About a week ago a good friend told me I need to tell me story. So I set out to try to put it down on paper. One thing I am learning in the process of telling my story is that all stories need some sort of context. Context involves little bits of information which help readers/listeners better understand the perspective of the storyteller. The context helps shape the meaning of what a storyteller is saying.
About a week ago a good friend told me I need to tell me story. So I set out to try to put it down on paper. One thing I am learning in the process of telling my story is that all stories need some sort of context. Context involves little bits of information which help readers/listeners better understand the perspective of the storyteller. The context helps shape the meaning of what a storyteller is saying. To begin my story, there are a few things you should know about me. If you knew me aside from my writing here, you would know that I am an “Apple Guy.” Anything that Apple releases, I have it on my wish list. I follow Apple in the news, I research their products, I watch their press releases. Heck, I even spent 3.5 years working in one of the Apple retail stores.
After Apple retail, I started a consulting business to teach people how to get more out of Apple products. Along the way I spent two years of nonstop studying to learn how to develop apps for Apple devices. I devoted time and significant student loan debt to pursue my dream of developing apps for iOS. So when I say I am an “Apple Guy,” you will now know what I mean.
Craig Groeschel, Senior Pastor of Life.Church, has been my mentor for close to twenty years. I have been listening to his teaching, reading his books, and listening to his podcasts. I was first introduced to him at a Bible study for college students at a local Baptist church. This was before Craig Groeschel and Life.Church were household names in the church world.
At this time, Craig was just a young pastor who spoke the Word of God in a way I had never heard before. He was not famous, He was someone who presented following Christ in a way which was real, and applicable to my life. His stories and jokes pushed the boundaries of what was acceptable in the church world at the time. This was probably one of the things which drew me to his preaching. He was real, his teaching was honest, and his jokes were icing on the cake. Needless to say, I have never been bored at church since.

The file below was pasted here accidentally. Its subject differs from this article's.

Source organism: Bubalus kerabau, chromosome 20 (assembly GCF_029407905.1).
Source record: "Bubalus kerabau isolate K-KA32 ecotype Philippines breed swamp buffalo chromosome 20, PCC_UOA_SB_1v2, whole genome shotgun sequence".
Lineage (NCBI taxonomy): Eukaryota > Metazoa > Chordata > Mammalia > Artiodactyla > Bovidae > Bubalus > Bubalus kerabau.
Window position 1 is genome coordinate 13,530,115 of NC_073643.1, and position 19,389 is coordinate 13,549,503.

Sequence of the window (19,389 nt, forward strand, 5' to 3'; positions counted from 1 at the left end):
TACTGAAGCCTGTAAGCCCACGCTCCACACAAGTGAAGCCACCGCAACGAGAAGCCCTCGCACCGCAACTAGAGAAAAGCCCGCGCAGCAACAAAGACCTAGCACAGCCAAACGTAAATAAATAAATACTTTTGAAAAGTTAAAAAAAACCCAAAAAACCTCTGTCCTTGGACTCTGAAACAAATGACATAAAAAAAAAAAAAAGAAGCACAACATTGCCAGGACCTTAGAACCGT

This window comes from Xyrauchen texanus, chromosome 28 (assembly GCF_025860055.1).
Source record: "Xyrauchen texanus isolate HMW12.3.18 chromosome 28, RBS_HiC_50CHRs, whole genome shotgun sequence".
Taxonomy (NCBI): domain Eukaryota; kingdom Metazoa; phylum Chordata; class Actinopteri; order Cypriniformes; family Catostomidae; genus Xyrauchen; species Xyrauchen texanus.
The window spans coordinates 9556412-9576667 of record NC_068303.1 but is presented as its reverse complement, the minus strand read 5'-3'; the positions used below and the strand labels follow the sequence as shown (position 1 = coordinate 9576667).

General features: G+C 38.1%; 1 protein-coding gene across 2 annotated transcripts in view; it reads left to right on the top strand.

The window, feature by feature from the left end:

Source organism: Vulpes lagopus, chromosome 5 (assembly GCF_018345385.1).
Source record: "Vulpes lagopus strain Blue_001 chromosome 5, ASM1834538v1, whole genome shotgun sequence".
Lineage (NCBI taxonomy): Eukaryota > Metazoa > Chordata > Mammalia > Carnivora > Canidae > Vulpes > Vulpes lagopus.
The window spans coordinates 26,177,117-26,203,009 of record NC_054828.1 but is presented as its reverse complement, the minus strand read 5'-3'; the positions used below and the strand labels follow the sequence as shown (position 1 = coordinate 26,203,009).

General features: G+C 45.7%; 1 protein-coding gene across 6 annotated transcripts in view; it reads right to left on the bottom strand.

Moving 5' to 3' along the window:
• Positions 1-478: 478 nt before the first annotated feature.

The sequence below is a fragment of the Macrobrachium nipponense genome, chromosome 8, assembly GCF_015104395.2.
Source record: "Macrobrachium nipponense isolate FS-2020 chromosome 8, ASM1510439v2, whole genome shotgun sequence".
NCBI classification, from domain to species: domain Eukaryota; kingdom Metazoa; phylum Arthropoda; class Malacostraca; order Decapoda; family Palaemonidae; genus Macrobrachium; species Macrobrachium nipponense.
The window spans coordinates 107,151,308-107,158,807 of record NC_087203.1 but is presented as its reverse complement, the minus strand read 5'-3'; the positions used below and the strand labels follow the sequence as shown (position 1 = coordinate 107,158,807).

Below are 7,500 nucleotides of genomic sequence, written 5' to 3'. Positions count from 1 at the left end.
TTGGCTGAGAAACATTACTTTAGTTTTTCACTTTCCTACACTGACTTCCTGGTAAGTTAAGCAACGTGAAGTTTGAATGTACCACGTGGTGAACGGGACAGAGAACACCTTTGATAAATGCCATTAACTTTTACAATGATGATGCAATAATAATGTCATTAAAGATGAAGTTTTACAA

Now some cultural context. If we fast forward to 2007-2008, Steve Jobs introduces the iPhone and the World would never be the same again. Life.Church is Life Covenant Church a.k.a. Lifechurch.tv, a locally-known church at the time. The church was experiencing some success, but nowhere near where it is today. Me and my wife, Kristi, had finally found a church which we both agreed on. We had been married for about 6-7 years attending Lifechurch.tv for about 5-6 years and were somewhat acclimated to married life.
Starting out in our marriage, I was working full-time for a local startup as a web developer. Keep in mind that the term web developer did not exist at the time and this was about 2001. Everything we worked on was breaking new ground. I started working for this company which was pretty small. Maybe ten employees max at the time. It was what I refer to as my first, “real job.” I had started out as part-time, but when the opportunity to go full-time presented itself, I jumped on it.
In my mind, I was getting paid good money to play, I mean work on a computer. It was just after nine-eleven and the financial markets were, pretty bad. As a small startup, we had tried and succeeded at going public, it was just a tough time to be a startup. We were out of money and needed funding to grow the business. Looking back, I believe it was more dire circumstances than what it appeared. It wasn’t long before the company announced we had been purchased by a company in Sunnyvale California.
So here I was, struggling to figure out who I was and enduring the challenges of a startup. The opportunity arose to expand our production capabilities to New York and London. I was approached with the task of training and certifying two other groups of developers on developing our product, The Webcast. This sounded exciting, so I took on the role and became part of the training department in California. Little did I know, this change would later make me vulnerable. So the market was rough and we now found ourself being bought by one of our customers, Williams.
It was strange, but we moved forward nonetheless. The process was more involved than I let on, but I will save you the details. I was working full-time, my wife, Kristi was about to start full-time as a nurse after finishing nursing school. I was about a year away from finishing my bachelor’s degree in Business Management. I had taken a semester off to adjust to working full-time. All-in-all things were going well.